“I’m Ahab, and if you want to go after my whales you have to play by my rules.”
James Spader (Boston Legal) is The Blacklist. If you don’t like him, there’s no point in giving the show a chance. His character, Raymond “Red” Reddington, is the driving force behind everything that happens and no matter how many other characters get involved, his character’s machinations always play below the surface.
It’s Elizabeth “Liz” or “Lizzie” Keen’s (Megan Boone, Law and Order: Los Angeles) first day on the job. But it’s not just any job, and it’s not going to be a typical first day. She’s recently graduated from Quantico and is poised to be an entry-level profiler for the FBI. As she’s getting ready for her work, she’s blissfully unaware of what’s happening at FBI headquarters. One of the country’s most wanted men, Raymond “Red” Reddington, has just walked in the front door and surrendered. He has intel he’s willing to share on one non-negotiable condition…he’ll only talk to Elizabeth. For the past two decades, Reddington, once a federal agent himself, has been a fugitive. But he’s hardly been lying idle. Instead, he’s been crafting relationships and gathering intel from every side of every moral line you could think to draw. So when he turns himself in, it sets things in motion and raises questions only he can shed light on.
The pilot episode does a fantastic job setting up not just what we need to know for the foundation of the show, but also for the entire first season. The entire premise of the show boils down to The Blacklist — specifically what it is and who’s on it. The Blacklist is Red’s creation…a list of criminals whom Red has been tracking for various reasons. Many of these are people not even on the FBI’s radar, let alone any other government agencies’, but their danger to society at large is always indisputable once brought to light. This first season is driven by four questions:
1) Why Elizabeth Keen?
2) Who’s on The Blacklist?
3) Why did Red surrender?
4) Why now?
The surface is always just that. It’s important not to rely on what you see; instead, you must remember there’s always another layer to everything that’s happening. Very early on, Red says something along the lines of “Let me put your mind at ease. I’m never telling you everything.” Those aren’t merely the words of a man in need of a snarky comeback. They are a message for the audience. We always have to remember the answers are revealed in their own time.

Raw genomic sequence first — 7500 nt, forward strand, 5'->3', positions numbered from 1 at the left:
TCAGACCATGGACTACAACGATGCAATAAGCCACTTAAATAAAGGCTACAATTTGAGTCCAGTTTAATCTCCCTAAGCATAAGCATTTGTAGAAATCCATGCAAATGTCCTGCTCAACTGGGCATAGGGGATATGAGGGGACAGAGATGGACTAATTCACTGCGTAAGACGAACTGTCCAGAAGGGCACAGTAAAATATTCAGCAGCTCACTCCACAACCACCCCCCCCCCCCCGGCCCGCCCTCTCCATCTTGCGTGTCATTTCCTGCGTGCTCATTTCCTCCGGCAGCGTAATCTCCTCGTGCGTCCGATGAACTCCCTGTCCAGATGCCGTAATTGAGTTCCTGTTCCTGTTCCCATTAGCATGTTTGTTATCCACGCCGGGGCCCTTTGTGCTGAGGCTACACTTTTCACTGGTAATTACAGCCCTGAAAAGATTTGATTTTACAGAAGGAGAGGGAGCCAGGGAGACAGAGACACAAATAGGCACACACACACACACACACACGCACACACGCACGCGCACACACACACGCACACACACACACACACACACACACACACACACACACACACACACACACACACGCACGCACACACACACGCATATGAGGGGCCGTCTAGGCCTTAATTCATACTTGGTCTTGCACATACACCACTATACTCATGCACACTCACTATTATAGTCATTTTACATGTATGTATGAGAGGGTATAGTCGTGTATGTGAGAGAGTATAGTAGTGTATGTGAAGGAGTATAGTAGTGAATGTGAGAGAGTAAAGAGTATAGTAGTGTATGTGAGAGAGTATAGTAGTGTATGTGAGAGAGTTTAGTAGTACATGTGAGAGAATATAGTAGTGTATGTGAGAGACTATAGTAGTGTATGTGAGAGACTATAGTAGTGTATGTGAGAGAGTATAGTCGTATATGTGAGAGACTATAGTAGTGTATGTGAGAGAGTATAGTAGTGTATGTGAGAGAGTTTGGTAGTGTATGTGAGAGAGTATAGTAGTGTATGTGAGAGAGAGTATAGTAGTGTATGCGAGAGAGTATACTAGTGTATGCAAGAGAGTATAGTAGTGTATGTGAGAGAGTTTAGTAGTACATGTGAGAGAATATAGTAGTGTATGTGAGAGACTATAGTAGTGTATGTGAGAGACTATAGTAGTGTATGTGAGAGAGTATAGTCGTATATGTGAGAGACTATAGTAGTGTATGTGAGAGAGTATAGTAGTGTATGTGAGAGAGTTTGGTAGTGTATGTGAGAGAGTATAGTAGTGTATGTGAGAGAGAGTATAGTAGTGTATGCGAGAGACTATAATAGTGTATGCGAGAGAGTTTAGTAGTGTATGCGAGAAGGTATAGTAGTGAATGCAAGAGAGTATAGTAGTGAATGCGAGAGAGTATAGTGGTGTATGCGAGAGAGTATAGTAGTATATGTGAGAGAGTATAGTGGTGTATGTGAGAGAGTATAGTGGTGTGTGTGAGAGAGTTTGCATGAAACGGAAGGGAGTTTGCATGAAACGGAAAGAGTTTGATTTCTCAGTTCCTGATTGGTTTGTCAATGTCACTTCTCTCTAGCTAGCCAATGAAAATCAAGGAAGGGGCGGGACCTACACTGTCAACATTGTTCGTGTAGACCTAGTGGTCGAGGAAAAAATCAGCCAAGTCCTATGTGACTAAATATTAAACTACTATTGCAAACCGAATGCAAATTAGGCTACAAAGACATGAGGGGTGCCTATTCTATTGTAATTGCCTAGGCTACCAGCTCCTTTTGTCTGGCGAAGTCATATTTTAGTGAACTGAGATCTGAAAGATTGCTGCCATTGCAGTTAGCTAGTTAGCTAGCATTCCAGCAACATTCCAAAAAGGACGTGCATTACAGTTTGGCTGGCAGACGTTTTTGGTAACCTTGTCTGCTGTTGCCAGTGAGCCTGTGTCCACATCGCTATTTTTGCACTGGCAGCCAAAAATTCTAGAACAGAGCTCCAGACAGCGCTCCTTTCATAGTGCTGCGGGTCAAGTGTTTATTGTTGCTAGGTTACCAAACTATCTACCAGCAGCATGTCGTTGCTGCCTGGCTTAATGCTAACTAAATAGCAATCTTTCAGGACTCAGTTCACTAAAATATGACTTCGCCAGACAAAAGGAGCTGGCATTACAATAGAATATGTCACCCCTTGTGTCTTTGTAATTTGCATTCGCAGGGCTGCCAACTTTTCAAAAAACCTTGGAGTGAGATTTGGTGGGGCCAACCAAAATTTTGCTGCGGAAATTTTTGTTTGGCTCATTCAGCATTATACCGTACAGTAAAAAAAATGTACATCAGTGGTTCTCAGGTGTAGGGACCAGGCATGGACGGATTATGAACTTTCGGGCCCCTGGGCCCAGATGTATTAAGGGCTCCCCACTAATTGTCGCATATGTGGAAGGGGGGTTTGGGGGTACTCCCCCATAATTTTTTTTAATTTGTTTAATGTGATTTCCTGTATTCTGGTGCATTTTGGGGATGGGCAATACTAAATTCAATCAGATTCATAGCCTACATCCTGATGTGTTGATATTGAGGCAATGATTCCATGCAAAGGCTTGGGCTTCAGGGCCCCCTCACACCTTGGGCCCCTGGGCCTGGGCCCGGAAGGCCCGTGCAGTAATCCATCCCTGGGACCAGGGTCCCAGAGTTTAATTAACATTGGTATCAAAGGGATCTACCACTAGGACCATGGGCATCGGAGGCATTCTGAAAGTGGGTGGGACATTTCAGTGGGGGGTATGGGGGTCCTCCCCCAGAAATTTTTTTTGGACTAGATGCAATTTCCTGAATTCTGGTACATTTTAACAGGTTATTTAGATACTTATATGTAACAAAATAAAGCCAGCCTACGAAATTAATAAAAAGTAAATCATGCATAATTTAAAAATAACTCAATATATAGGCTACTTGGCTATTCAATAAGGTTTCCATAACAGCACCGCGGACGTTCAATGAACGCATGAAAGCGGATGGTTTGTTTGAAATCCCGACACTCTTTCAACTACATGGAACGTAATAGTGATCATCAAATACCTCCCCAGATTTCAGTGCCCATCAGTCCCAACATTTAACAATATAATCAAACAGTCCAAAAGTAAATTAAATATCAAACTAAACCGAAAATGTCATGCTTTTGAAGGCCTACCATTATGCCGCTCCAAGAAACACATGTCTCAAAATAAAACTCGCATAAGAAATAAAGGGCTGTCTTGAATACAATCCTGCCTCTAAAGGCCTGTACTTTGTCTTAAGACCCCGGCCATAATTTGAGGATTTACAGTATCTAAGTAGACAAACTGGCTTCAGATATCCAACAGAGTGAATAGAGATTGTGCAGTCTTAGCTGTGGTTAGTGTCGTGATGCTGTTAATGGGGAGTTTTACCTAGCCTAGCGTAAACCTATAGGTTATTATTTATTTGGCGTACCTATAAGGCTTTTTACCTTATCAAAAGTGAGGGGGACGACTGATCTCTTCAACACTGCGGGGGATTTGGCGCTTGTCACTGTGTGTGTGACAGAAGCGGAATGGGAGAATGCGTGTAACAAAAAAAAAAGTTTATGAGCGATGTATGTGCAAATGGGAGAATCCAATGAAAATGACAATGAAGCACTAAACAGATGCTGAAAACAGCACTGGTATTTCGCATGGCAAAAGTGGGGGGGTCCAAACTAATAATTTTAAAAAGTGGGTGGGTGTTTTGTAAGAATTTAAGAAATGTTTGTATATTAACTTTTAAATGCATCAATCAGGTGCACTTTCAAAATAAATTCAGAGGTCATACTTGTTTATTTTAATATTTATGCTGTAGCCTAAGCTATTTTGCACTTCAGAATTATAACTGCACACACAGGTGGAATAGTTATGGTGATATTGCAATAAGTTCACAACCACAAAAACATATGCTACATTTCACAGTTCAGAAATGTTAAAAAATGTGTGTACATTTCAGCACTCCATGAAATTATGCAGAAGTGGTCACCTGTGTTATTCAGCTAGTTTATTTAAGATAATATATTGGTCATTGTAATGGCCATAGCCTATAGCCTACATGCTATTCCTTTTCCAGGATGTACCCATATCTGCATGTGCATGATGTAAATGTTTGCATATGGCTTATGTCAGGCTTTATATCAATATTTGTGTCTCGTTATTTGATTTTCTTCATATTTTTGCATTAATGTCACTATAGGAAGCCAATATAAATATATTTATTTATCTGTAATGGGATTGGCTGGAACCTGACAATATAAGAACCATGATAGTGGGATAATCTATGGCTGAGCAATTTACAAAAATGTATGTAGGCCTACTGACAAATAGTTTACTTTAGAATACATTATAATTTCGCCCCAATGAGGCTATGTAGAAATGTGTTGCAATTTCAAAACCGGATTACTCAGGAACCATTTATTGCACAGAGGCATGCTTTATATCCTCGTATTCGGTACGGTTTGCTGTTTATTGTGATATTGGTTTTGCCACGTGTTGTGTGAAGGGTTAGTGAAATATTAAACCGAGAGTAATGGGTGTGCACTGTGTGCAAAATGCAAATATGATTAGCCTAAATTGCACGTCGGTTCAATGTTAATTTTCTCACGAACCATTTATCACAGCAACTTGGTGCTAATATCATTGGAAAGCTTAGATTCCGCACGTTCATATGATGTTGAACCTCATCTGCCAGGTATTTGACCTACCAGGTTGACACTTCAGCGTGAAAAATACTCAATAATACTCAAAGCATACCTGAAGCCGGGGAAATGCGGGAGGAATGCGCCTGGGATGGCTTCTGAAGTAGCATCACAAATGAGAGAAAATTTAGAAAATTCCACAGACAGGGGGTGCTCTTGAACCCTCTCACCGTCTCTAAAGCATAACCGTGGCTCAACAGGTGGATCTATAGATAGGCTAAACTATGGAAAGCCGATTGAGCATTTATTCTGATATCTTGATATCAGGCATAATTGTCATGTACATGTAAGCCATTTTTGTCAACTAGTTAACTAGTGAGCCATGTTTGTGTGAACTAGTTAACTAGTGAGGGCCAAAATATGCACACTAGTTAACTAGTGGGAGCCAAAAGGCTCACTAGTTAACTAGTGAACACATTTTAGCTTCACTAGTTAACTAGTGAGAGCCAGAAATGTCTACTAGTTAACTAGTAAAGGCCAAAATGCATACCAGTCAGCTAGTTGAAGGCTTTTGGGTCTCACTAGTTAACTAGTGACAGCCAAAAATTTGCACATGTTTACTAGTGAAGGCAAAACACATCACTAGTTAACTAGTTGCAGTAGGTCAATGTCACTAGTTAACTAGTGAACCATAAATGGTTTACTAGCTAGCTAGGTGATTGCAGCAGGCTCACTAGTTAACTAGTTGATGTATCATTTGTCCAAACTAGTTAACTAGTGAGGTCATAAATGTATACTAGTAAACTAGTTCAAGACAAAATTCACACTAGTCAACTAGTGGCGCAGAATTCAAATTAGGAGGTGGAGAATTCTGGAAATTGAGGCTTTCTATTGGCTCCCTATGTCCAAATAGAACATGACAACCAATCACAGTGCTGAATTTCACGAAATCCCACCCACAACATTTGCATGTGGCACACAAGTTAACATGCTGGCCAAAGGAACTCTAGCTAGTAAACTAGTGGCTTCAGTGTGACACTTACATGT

What works about this season and the series as a whole is James Spader as Red. He inhabits the role with an effortless charm, managing to walk the line between charisma and danger with enviable ease. He plays Red as someone the audience understands is going to be impossible to truly know. Everything he says or does must be taken with a leap of faith as to the outcome. Spader’s the best actor in the cast and tied with the overall concept as my favorite thing about the show.
The next best thing is the amazing guest stars the show has been able to procure. The caliber of the actors usually playing a member of the List is second to none and provides even more depth to Spader’s character, showing us the quality of people he’s been associating with during his criminal days. From Isabella Rossellini (The Accidental Husband) to Alan Alda (Crimes and Misdemeanors) to Dianne Wiest (The Odd Life of Timothy Green) and more, The Blacklist has showcased some of Hollywood’s finest and I can only hope season two doesn’t suffer a dip in quality.
As far as the rest of the cast goes, they get better as the season goes along, without a doubt. As the foil for Red, the character of Elizabeth Keen is the next most crucial role. The only thing I’ve seen Megan Boone in before now is 2009’s My Bloody Valentine 3D and I was more centered on Jensen Ackles’ performance than I was noticing her. That’s a good thing, as it means I have a clean slate for my impression and can imagine her as Elizabeth Keen and only her. She definitely takes a few episodes to fit the role, as her responses seem to be a bit off in terms of emotionalism and believability at first. It’s only as Liz begins to accept the situation she finds herself in that Boone’s acting reads as committed.